Curtains: Mesa Encore Theatre's Leading Ladies
|Carson Saline and Michael Cortez are even prettier than this in Leading Ladies.|
Leading Ladies, one of Ludwig's newest, is brand-new to the community theater circuit. The relative unfamiliarity of the title may be (along with "the economy, stupid") putting a dent in Mesa Encore Theatre's ticket sales. But hustle yourself out there this final weekend, because the production is a hilarious, solidly produced, no-holds-barred romp.
It's 1950-something. We're in York, Pennsylvania, a quiet place, not far from Liz Lemon's home town of White Haven, but not even that much fun. No Hillary Clinton knocking back boilermakers here, either.
Women dream of college education and world travel but settle for carhopping and waiting to marry bland local guys. There's lots of wacky-yet-motivated cross-dressing, designed, along with the rest of the ensemble's costumes, to yummy perfection by powerhouse Katherine Stewart, who also happens to be directing, designing sound, and playing the actual leading lady (the one with two X chromosomes).
You'll be reminded of some of the plot's obvious influences right away: not just Ludwig's own previous hits, but classics like Charley's Aunt, Some Like It Hot, The Man Who Came to Dinner, Tootsie. (And not-so-classics: Bosom Buddies, for example.) Then there's Twelfth Night, the play-within-the-deception-within-the-play, another piece of evidence that Ludwig is officially channeling Shakespeare's over-the-top spirit of madcappery, in my opinion.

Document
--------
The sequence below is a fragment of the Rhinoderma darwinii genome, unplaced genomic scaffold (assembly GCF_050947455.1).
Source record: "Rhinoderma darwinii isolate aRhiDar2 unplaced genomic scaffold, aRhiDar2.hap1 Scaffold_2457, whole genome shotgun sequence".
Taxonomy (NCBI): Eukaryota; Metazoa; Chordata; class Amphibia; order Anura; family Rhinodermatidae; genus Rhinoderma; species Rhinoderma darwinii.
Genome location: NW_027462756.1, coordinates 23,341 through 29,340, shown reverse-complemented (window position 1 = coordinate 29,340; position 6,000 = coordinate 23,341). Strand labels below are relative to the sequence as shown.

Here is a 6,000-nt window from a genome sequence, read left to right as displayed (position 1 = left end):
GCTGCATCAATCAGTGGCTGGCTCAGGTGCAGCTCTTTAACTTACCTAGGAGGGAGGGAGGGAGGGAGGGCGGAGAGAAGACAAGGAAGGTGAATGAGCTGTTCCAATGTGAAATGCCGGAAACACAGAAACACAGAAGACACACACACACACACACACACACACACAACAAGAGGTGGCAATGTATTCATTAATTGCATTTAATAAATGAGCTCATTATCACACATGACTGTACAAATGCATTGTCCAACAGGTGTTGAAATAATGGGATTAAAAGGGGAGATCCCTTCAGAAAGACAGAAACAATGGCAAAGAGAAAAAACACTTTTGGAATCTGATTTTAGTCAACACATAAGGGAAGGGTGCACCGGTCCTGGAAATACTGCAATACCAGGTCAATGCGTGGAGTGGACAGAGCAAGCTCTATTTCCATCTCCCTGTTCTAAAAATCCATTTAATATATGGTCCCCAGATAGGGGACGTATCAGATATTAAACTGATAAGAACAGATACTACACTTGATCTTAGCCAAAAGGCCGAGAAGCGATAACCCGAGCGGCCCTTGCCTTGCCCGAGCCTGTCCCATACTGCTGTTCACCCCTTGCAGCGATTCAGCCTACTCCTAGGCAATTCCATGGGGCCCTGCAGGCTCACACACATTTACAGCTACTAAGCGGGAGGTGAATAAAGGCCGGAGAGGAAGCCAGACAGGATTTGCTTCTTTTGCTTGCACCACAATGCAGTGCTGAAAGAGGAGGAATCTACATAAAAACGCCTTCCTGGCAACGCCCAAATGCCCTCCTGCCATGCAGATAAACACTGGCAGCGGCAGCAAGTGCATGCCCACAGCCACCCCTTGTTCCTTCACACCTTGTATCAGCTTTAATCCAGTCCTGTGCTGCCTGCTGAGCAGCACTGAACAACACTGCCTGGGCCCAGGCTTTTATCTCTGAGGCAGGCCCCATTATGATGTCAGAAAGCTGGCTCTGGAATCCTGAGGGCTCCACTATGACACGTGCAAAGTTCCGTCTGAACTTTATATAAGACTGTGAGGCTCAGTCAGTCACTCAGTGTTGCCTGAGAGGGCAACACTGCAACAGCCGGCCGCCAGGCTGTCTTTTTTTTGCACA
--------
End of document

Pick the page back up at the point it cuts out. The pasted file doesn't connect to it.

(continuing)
What really rocks my world here, beyond stunning physical comedy and being allowed to take my drink to my seat, is that this script (and the company's terrific work) makes life, the world, even Pennsylvania as sexy as they really are but much sexier than something written half a century ago for the mainstream stage could typically have gotten away with. And romantic to boot. That's my new favorite reason I'm so glad Ludwig does exactly what he does.
Get thee to a comedy! Leading Ladies continues through Sunday, September 20, at Mesa Arts Center, 1 East Main Street. Tickets are $20 to $25; call 480-644-6500, or order here.